TEHRAN (FNA)- Lieutenant Commander of the Islamic Revolution Guards Corps (IRGC) Brigadier General Hossein Salami underlined Tehran's resolve to utilize all its capabilities and possibilities to defend itself against enemies, and said Iran does not ask for the US permission to close the Strait of Hormuz.
"The Islamic Republic of Iran does not ask for the permission of any country for implementing its defensive strategies," Salami told reporters in Tehran on Thursday.
He underlined that Americans are not in a position to allow or not allow Iran to do what it wants. "The US is not in a position to affect Iran's decisions," he said, and added, "The Americans are not qualified to give us permission for carrying out our military strategy."
"Whenever the vital interests of the Islamic Republic of Iran are threatened, we will use threat against threat as we have not doubt about implementing our defensive strategies for defending our vital values and we will act more resolutely than ever," the General added.
Salami made the remarks in response to the comments by a US Navy commander who had claimed that Washington will not allow Iran to close the Strait of Hormuz.
Iranian officials have recently warned enemies that Iran is entitled to the right to close the strategic oil lifeline as a defensive option against foreign invasion or sanctions on its oil exports.
Iranian Vice President Mohammad Reza Rahimi warned this week that "not a drop of oil will pass through the Strait of Hormuz" if the West followed through with planned additional sanctions against Iran over its nuclear program.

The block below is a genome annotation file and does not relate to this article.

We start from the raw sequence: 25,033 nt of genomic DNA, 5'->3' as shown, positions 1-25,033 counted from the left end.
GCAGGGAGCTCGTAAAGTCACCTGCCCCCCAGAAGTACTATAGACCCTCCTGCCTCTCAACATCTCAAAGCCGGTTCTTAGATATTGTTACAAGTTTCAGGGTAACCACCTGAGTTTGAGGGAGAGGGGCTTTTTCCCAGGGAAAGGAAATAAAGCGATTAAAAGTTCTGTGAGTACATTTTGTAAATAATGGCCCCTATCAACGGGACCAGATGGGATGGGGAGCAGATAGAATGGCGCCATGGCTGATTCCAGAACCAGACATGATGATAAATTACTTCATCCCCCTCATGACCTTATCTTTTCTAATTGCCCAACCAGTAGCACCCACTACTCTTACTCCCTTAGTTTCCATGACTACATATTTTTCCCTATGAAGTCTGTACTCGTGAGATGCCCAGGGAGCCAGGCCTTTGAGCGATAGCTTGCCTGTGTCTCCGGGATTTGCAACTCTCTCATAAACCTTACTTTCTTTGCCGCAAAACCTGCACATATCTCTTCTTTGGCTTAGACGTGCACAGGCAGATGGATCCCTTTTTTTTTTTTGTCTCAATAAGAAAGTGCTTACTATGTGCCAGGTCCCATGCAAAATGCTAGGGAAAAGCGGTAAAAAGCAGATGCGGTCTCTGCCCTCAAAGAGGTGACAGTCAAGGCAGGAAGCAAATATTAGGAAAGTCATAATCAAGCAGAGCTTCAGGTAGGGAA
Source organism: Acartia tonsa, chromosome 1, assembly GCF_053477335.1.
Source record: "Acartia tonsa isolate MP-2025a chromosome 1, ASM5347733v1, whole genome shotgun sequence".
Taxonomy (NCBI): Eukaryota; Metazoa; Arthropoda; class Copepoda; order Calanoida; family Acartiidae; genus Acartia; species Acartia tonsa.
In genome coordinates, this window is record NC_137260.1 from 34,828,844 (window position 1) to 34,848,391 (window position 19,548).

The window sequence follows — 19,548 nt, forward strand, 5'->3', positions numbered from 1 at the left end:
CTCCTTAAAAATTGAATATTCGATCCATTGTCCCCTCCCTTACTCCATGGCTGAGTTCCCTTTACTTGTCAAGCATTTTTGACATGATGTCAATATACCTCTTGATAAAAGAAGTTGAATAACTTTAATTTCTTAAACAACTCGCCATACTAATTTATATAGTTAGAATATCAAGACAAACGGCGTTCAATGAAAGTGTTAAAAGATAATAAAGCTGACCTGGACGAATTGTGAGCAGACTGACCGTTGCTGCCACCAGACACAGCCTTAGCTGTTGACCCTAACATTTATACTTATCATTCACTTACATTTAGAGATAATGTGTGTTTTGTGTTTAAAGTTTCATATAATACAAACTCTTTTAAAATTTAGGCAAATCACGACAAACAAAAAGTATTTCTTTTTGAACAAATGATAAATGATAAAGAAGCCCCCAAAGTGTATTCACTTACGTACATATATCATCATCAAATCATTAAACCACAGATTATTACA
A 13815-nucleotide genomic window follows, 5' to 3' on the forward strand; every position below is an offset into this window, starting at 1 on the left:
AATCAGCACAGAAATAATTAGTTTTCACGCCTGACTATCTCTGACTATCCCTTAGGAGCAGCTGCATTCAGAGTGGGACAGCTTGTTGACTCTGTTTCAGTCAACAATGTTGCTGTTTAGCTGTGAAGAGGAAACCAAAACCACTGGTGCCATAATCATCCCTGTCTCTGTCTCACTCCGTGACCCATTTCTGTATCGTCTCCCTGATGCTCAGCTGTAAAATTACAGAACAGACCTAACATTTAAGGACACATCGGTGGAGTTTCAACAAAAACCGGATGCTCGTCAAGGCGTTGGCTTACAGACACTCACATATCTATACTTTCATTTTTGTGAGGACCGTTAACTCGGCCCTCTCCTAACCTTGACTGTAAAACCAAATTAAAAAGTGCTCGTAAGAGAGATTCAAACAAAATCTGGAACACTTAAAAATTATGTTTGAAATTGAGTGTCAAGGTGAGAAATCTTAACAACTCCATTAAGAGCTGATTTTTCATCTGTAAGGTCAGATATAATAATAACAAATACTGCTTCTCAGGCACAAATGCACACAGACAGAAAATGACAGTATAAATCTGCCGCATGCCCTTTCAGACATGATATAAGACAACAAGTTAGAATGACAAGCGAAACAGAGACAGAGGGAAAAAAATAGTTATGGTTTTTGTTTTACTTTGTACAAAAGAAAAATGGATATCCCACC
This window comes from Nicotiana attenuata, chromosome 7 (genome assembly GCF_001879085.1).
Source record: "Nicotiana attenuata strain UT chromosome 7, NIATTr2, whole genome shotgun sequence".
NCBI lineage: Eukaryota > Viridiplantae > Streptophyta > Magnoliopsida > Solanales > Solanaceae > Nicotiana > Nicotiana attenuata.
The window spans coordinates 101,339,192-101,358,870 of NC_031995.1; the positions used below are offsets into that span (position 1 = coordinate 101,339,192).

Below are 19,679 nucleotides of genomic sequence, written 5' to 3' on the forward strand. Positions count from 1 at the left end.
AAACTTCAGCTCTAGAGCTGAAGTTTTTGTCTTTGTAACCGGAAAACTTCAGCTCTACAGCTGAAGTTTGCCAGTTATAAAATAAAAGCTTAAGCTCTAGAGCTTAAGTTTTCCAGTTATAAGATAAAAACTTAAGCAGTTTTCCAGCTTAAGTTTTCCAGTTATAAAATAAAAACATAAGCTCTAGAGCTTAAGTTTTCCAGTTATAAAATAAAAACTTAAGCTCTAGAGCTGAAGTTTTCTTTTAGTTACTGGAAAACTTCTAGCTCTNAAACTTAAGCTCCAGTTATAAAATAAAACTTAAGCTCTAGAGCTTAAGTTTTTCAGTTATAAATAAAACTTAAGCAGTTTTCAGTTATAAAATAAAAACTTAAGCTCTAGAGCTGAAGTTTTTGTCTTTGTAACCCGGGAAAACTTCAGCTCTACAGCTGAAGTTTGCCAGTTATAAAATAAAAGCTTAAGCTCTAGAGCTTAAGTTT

A US Defense Department spokesman replied with a declaration Wednesday that "interference with the transit... of vessels through the Strait of Hormuz will not be tolerated."
Israel and its close ally the United States have recently intensified their war rhetoric against Iran. The two arch foes of the Islamic Republic accuse Iran of seeking a nuclear weapon, while they have never presented any corroborative document to substantiate their allegations. Both Washington and Tel Aviv possess advanced weapons of mass destruction, including nuclear warheads.
Iran vehemently denies the charges, insisting that its nuclear program is for peaceful purposes only. Tehran stresses that the country has always pursued a civilian path to provide power to the growing number of Iranian population, whose fossil fuel would eventually run dry.
Iran has, in return, warned that it would target Israel and its worldwide interests in case it comes under attack by the Tel Aviv.
The United States has long stressed that military action is a main option for the White House to deter Iran's progress in the field of nuclear technology.
Iran has warned that in case of an attack by either the US or Israel, it will target 32 American bases in the Middle East and close the strategic Strait of Hormuz.
An estimated 40 percent of the world's oil supply passes through the waterway.